The best (at least in terms of my iPod)

Creating and maintaining an iPod playlist with my favorite songs has been an interesting experience for me. I call the playlist “The Best” not because I really think these are the best songs ever, but because they are the ones that resonate the most with me. As the playlist has grown (it’s now at 46 songs) some items of note have emerged.

The first is that two of my all-time favorite bands, Kiss and Rush, are not represented once on the list. The second is that although I’m a pretty upbeat guy most of the time, I seem to respond the most to songs that are more subdued or melancholy. The third is that if a song has strong vocal harmonies it automatically wins points with me.So with that, here is the current list of The Best, with some commentary. As a side note, at least a few of these can also be found on my last GFS mixtape:

  • North Meadow” by Giles, Giles & Fripp
  • “Had to Cry Today” by Blind Faith – Killer Clapton fretwork, but what does it for me is the dissonance in the chorus.
  • “Out of the Silent Planet” by King’s X – One of the prototypical songs of King’s X’s heyday.
  • “Everything in Its Right Place” by Radiohead – I never really warmed up to Kid A or Amnesiac but I have always loved the skittering, unsettling vibe created here. I also love the electric piano chords.
  • “Highway Star” by Deep Purple – I’m not really a fan of DP but this song kicks ass from start to finish. Brilliant drumming, brilliant guitar work, just…brilliant!
  • “My Sweet Lord” by George Harrison – Plagiarized or not, I love it.
  • “Crossing Over” by Van Halen – A song unlike any other in the VH catalog. Dark and brooding.
  • “Witchy Woman” by the Eagles – Yes, Witch-AY Woman. Gorgeous harmonies on this one.
  • “Haunted Heart” by the Bill Evans Trio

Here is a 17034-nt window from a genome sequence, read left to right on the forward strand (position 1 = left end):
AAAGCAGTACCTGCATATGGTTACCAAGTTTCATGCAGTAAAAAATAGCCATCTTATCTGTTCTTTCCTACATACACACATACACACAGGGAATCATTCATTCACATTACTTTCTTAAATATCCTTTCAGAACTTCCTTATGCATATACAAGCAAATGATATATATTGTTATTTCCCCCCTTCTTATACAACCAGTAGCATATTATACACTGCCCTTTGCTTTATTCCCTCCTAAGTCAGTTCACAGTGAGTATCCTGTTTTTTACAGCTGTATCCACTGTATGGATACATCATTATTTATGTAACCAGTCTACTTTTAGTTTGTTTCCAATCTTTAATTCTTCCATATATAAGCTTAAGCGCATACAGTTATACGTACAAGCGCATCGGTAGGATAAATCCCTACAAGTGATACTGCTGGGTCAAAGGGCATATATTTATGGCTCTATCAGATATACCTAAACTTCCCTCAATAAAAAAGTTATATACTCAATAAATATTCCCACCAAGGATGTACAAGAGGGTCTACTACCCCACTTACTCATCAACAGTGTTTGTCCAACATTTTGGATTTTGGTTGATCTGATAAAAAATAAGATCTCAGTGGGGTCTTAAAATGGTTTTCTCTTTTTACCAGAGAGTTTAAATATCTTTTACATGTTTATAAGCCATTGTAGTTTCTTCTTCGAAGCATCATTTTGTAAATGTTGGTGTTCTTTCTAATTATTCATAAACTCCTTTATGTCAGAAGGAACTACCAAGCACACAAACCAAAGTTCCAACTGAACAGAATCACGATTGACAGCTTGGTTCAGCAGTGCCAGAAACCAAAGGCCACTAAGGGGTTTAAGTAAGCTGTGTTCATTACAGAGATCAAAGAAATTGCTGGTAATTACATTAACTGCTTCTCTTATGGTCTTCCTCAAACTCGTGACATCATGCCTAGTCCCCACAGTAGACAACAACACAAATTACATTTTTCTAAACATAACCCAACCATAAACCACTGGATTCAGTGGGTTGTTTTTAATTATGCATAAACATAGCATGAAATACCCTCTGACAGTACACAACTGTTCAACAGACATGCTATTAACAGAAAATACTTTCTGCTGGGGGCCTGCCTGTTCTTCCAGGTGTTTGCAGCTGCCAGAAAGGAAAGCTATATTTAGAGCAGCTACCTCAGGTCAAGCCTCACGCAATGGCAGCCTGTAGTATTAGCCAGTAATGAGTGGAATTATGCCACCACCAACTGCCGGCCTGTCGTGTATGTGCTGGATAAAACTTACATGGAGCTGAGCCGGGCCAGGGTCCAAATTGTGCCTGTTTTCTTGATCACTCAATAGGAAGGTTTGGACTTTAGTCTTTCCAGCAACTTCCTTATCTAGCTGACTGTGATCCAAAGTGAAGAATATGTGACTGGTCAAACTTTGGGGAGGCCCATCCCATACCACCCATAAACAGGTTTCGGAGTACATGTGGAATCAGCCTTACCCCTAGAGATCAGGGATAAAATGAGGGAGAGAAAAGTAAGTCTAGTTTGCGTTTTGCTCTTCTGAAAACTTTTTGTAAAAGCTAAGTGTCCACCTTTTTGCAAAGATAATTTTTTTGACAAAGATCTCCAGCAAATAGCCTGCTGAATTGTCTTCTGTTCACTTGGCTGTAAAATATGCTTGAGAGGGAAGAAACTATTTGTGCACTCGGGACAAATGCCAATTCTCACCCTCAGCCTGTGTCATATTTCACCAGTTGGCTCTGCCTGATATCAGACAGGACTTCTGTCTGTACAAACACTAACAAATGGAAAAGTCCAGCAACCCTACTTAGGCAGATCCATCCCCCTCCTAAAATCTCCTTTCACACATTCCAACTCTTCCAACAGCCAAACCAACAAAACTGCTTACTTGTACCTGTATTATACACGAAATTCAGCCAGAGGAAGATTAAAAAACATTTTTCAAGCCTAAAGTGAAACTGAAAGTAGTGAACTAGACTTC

• “You Didn’t Have to Be So Nice” by the Lovin’ Spoonful
  • “Hearts and Bones” by Paul Simon
  • “Another Day” by Dream Theater – DT manages to reel in the wanking for at least one song, and the effect is powerful.
  • “The Caves of Altamira” by Steely Dan
  • “Nobody Does It Better” by Carly Simon – There are a lot of great James Bond themes but this is probably my favorite. It’s got that fantastic 1970s melancholy sensibility to it.
  • “Love on a Farmboy’s Wages” by XTC
  • “Fools” by Van Halen – VH does what it does best here. The outro riff is simple but killer.
  • “Rock Lobster” by the B-52s
  • “The Warmth of the Sun” by the Beach Boys – Nobody does haunting vocal melodies like Brian Wilson and the Beach Boys. Nobody.
  • “Castles in the Sand” by Seals & Crofts – I have always enjoyed the harmonies created by Messrs. Seals and Crofts. This is probably the best example.
  • “All the Things You Are” by Dizzy Gillespie
  • “The Voice Inside” by Queensrÿche – The absolute highlight from the otherwise disappointing Hear in the Now Frontier. The slide guitar solo by Chris DeGarmo is gorgeous.
  • “Tin Pan Valley” by Robert Plant and the Strange Sensation – Plant’s well-worn voice seems to barely hold on, but kicks into high gear when the song does at about the 2-minute mark. Excellent juxtaposition of sedate and fierce moods.